About 10% of people with Parkinson disease have relatives who have or have had the disease. Also, several gene mutations that can cause Parkinson disease have been identified.
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Causes Of Parkinsons Disease
At present, we do not know the cause of Parkinsons disease. In most people there is no family history of Parkinsons Researchers worldwide are investigating possible causes, including:
- environmental triggers, pesticides, toxins, chemicals
- genetic factors
- combinations of environment and genetic factors
Symptoms Of Parkinson Disease
Usually, Parkinson disease begins subtly and progresses gradually.
The first symptom is
Tremors in about two thirds of people
Problems with movement or a reduced sense of smell in most of the others
Tremors typically have the following characteristics:
Are coarse and rhythmic
Usually occur in one hand while the hand is at rest
Often involve the hand moving as if it is rolling small objects around
May be worsened by emotional stress or fatigue
May eventually progress to the other hand, the arms, and the legs
May also affect the jaws, tongue, forehead, and eyelids and, to a lesser degree, the voice
In some people, a tremor never develops. Sometimes the tremor becomes less obvious as the disease progresses and muscles become stiffer.
Parkinson disease typically also causes the following symptoms:
Walking becomes difficult, especially taking the first step. Once started, people often shuffle, taking short steps, keeping their arms bent at the waist, and swinging their arms little or not at all. While walking, some people have difficulty stopping or turning. When the disease is advanced, some people suddenly stop walking because they feel as if their feet are glued to the ground . Other people unintentionally and gradually quicken their steps, breaking into a stumbling run to avoid falling. This symptom is called festination.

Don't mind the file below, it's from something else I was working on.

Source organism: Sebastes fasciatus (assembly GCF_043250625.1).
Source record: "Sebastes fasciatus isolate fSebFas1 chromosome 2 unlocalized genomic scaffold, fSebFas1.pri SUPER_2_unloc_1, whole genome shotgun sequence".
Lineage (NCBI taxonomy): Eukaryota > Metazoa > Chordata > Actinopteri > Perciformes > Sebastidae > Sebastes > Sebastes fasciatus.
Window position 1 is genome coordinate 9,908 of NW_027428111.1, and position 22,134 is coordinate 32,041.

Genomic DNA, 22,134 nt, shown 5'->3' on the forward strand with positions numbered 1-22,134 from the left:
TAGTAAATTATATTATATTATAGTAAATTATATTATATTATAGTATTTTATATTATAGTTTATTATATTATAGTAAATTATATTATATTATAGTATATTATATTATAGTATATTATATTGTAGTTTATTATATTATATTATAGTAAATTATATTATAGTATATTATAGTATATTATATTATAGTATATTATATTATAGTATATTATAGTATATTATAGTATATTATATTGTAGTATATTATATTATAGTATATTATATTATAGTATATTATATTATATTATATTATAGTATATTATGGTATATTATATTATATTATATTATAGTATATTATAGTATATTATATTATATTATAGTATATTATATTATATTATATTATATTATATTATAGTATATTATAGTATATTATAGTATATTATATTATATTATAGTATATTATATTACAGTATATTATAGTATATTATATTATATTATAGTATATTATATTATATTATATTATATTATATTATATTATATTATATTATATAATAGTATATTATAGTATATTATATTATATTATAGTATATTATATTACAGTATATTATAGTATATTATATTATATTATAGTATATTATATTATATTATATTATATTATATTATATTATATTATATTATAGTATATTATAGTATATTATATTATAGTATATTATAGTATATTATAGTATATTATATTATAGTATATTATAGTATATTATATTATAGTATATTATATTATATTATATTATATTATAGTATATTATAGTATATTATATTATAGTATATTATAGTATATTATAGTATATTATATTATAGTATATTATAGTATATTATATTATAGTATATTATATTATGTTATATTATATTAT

Parkinson disease also causes other symptoms:
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How Is Parkinsons Disease Diagnosed
There is not a test that can confirm you have Parkinsons. You must experience at least 2 of the 4 main motor symptoms before your doctor will consider it. They will ask about your medical history and do a physical exam. If your doctor thinks you have Parkinsons disease, they may refer you to a neurologist. The neurologist will have you complete tasks that use your nervous system. These are intended to test your balance, muscles, gait, and agility. They may also do imaging tests, such as a CT or MRI scan, to rule out other conditions.
Can Parkinsons Disease Be Prevented
It is not possible to prevent Parkinsons disease, but some believe that lifelong healthy habits may reduce ones risk of developing the condition. Some medications may also relieve some of its symptoms.